Md. Nazim Uzzaman
Project: Blended learning for primary care physicians on chronic obstructive pulmonary disease (COPD): A feasibility study in Bangladesh
- Acute or chronic: Chronic
- Country: Bangladesh
- Based at: icddr,b
- Start date: 01 May 2019
- End date: 30 September 2020
- Supervisors: Md. Jobayer Chisti, Monsur Habib, Aftab Uddin, Tracy Jackson, Neneh Rowa-Dewer
In Bangladesh, more than 6.5 million people over the age of 40 have Chronic Obstructive Pulmonary Disease (COPD). COPD is often under diagnosed and not well managed by doctors in primary care practices in Bangladesh.
COPD training for doctors takes about 40 hours and because primary care is so busy, doctors often can’t attend training as there would be no-one to see patients while they are away from the practice.
Combining online learning, with the standard face-to-face training, would reduce the time away from practice.
Aim and impact
The aim of the study was to explore the use of both face-to-face and online methods (blended learning) for the training of primary care doctors in COPD in Bangladesh.
Using a blended approach would allow more primary care physicians to undertake COPD training as it would mean less time away from their practice. This is really important in areas where there are lots of people with COPD and not enough doctors with the right training.
In the context of COPD, where under-diagnosis and inadequate management is common, the study found that a blended learning course was a feasible approach to enhancing knowledge and skills of GPs, and could contribute to improved implementation of guideline recommendations.
The flexible and practical blending of online and face-to-face learning has the potential to be used for continuing medical education of other long-term conditions in Bangladesh and beyond. These findings are particularly relevant given the current COVID-19 pandemic, as learning with limited face-to-face contact becomes more common.
Habib, G.M., Rabinovich, R., Divgi, K., Ahmed, S., Saha, S.K., Singh, S., Uddin, A., Uzzaman, M.N., Pinnock, H.
npj Prim. Care Respir. Med. 30, 52 (2020).
Uzzaman MN, Jackson T, Uddin A, Rowa-Dewar N, Chisti MJ, Habib GMM, Pinnock H & RESPIRE Collaborators.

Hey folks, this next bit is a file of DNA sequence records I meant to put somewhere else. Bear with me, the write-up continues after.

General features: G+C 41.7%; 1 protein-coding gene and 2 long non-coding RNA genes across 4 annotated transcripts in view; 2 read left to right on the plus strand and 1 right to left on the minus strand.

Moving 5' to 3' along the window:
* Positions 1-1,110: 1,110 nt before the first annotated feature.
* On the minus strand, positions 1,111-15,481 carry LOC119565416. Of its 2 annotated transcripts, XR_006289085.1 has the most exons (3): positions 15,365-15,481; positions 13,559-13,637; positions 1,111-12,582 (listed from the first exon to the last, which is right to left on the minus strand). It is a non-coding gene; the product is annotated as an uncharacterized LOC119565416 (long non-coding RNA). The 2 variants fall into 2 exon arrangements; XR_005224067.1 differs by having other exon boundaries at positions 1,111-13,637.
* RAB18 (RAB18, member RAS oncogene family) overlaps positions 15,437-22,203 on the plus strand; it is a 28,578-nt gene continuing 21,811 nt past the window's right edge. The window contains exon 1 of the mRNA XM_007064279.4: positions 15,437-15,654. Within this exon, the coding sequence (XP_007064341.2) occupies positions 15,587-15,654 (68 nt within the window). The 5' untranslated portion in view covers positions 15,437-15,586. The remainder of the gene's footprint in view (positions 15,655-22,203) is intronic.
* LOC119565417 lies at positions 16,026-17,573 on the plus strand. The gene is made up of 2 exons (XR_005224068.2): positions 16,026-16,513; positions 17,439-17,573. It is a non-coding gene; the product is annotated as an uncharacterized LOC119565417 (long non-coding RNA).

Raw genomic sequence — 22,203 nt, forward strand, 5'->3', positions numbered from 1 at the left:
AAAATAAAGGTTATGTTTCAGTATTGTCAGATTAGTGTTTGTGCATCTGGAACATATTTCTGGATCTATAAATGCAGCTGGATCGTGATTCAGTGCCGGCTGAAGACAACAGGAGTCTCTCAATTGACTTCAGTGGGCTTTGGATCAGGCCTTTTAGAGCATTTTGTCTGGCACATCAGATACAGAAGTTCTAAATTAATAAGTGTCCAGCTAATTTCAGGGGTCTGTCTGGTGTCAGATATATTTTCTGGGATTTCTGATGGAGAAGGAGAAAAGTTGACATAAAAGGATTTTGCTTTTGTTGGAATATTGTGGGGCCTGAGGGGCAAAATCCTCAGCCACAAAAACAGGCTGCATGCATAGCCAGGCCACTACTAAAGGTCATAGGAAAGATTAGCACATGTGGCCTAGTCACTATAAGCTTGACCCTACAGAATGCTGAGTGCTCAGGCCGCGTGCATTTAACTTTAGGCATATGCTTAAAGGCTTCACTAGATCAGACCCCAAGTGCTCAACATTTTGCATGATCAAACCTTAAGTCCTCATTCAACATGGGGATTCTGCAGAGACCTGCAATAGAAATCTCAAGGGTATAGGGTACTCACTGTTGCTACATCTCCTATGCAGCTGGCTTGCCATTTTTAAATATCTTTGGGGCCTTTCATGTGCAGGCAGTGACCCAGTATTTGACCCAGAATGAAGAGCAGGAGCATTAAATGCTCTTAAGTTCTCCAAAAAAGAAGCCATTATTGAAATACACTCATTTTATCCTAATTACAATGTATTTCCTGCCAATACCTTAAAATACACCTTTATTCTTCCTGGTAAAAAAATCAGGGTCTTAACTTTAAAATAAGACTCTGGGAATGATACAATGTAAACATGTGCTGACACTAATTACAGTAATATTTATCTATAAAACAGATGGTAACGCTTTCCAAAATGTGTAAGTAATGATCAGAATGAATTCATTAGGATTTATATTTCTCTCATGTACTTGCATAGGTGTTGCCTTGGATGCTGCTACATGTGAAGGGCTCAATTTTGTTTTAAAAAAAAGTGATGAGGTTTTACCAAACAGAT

BMC Family Practice 21, 203 (2020)
- Presented the preliminary findings of my Fellowship study at the PCRS Respiratory Conference 2019 at Telford, UK and won the best Scientific Research Poster Award - read more from PCRS.
- The manuscript resulting from my Fellowship project is published in the BMC Family Practice journal - see the RESPIRE news story.
- Co-authored a viewpoint on stakeholder engagement, published in the Journal of Global Health - access the paper.
- Co-authored a systematic review on ‘clinical effectiveness and models of care of low-resource pulmonary rehabilitation’ which was published as conference proceedings in the European Respiratory Journal - see the abstract in the European Respiratory Journal.
- Co-authored a pocket guide to inform the safe re-opening of private primary care practices in Bangladesh during the COVID-19 pandemic - see the RESPIRE news story.
- Won an Award Winning Abstract at the 10th International Primary Care Respiratory Group World Conference.
My interest lies in developing a clinical academic career in respiratory applied health research and contribute in reducing the burden of chronic respiratory illness, specifically asthma and COPD, in Bangladesh.
I completed my MBBS in 2010 and recently attained an MPH degree. I have previous research experience examining the issues delivering primary health care in rural communities, as well as in e-health and e-learning.
I have been involved in developing and conducting training for primary care physicians on asthma in Bangladesh, as well as coordinating training for the young researchers at icddr,b. I am also involved in patient care.